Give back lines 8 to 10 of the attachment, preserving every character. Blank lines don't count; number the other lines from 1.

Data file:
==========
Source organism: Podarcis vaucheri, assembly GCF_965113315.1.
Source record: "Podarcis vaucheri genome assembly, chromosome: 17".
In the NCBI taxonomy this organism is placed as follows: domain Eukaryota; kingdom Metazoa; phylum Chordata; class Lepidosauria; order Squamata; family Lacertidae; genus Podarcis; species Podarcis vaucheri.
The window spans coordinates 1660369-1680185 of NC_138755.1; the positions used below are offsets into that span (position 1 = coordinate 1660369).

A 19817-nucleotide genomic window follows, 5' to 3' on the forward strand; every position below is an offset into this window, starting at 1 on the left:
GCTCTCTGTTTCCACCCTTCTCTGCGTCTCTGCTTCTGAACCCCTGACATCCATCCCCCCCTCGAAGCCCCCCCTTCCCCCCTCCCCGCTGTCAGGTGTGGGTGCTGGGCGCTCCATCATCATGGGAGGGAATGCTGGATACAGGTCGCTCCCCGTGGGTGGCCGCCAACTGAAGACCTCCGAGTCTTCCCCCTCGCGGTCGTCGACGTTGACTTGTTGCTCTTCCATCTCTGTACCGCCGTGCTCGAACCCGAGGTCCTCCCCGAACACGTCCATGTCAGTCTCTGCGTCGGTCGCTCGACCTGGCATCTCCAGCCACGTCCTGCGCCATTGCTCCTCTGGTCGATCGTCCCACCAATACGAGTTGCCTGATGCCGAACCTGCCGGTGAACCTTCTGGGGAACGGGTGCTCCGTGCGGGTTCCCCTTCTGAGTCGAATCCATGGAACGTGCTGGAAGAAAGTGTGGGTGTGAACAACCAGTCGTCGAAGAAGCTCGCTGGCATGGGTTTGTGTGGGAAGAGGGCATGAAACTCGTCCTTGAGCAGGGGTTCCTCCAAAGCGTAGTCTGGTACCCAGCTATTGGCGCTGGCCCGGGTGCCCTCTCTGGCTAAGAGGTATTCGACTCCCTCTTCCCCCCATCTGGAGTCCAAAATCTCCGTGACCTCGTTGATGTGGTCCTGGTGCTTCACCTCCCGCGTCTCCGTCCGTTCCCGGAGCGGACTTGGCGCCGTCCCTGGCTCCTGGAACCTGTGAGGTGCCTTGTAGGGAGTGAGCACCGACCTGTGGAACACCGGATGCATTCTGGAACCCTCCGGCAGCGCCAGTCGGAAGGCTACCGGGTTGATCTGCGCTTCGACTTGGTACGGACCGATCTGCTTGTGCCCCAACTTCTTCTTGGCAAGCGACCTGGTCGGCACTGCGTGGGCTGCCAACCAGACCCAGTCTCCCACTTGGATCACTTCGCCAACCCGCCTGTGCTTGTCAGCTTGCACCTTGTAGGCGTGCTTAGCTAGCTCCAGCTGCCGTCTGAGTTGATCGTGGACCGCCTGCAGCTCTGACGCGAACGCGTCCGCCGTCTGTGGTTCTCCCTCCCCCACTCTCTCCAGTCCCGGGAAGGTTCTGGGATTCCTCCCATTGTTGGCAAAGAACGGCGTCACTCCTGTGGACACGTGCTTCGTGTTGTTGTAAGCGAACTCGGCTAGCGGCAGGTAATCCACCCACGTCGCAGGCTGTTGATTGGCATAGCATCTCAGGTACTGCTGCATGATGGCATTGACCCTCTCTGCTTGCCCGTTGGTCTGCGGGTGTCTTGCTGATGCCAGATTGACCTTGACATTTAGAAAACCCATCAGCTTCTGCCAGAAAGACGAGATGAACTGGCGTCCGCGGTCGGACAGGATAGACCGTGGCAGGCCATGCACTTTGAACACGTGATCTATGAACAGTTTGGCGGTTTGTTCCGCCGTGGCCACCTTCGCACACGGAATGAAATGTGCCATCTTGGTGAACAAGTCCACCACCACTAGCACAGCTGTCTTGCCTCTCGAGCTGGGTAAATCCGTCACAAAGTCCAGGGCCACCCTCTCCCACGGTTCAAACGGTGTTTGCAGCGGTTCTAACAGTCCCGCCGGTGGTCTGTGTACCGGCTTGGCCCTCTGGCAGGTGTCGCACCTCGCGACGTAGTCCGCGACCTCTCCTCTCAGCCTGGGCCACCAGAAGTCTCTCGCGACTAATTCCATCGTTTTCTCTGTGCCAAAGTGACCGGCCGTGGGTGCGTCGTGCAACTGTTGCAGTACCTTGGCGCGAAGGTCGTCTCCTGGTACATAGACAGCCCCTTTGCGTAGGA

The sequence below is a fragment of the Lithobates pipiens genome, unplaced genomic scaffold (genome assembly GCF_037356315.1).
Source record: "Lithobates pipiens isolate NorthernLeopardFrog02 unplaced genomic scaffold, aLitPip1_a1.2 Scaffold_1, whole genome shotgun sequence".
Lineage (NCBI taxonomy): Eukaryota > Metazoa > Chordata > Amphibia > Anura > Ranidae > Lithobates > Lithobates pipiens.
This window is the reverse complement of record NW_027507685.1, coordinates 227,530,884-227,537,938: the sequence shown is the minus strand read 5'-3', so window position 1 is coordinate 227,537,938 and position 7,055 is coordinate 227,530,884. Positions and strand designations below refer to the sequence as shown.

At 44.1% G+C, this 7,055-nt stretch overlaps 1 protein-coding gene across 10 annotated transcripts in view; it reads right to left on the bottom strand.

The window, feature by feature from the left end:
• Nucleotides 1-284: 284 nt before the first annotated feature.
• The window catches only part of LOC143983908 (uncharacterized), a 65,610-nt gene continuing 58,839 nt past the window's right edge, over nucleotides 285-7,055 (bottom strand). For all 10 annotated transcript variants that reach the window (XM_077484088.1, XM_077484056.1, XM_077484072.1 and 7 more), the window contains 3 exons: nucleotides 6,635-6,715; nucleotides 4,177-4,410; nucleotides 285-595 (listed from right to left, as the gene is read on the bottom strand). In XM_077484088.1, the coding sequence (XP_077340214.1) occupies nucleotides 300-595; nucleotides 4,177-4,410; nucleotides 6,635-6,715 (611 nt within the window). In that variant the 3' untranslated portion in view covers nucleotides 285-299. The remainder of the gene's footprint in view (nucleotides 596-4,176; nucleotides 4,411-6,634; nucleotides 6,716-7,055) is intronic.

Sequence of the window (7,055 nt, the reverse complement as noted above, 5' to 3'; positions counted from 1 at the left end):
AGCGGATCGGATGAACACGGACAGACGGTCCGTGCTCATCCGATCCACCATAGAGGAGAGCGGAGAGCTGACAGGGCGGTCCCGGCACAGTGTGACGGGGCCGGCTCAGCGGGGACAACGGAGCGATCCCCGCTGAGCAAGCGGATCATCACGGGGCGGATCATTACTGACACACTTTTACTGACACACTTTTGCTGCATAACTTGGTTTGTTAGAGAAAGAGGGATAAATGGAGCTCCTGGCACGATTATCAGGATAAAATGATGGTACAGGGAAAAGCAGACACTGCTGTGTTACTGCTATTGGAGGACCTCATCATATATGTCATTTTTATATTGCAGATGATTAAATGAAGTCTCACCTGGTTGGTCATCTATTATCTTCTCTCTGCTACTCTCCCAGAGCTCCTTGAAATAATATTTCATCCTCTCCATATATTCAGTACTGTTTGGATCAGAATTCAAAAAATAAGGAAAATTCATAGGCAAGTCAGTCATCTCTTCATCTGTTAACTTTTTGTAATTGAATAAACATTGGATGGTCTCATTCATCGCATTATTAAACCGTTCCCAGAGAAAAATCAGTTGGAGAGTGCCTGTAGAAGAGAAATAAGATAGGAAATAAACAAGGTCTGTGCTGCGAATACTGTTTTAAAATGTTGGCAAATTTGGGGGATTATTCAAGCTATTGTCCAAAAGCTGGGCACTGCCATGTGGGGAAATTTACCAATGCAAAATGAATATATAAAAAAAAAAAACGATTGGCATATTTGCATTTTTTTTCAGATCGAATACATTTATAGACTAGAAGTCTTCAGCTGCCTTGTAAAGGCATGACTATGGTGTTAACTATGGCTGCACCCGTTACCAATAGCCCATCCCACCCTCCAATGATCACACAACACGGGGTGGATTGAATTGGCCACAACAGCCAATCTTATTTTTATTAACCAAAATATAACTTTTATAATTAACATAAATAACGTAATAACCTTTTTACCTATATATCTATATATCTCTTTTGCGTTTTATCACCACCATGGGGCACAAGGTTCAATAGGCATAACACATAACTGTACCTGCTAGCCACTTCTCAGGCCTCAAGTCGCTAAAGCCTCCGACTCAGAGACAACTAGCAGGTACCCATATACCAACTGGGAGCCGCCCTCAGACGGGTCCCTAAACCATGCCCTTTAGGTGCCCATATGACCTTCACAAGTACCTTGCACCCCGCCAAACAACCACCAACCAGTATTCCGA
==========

Source record: "Lithobates pipiens isolate NorthernLeopardFrog02 unplaced genomic scaffold, aLitPip1_a1.2 Scaffold_1, whole genome shotgun sequence".
Lineage (NCBI taxonomy): Eukaryota > Metazoa > Chordata > Amphibia > Anura > Ranidae > Lithobates > Lithobates pipiens.
This window is the reverse complement of record NW_027507685.1, coordinates 227,530,884-227,537,938: the sequence shown is the minus strand read 5'-3', so window position 1 is coordinate 227,537,938 and position 7,055 is coordinate 227,530,884. Positions and strand designations below refer to the sequence as shown.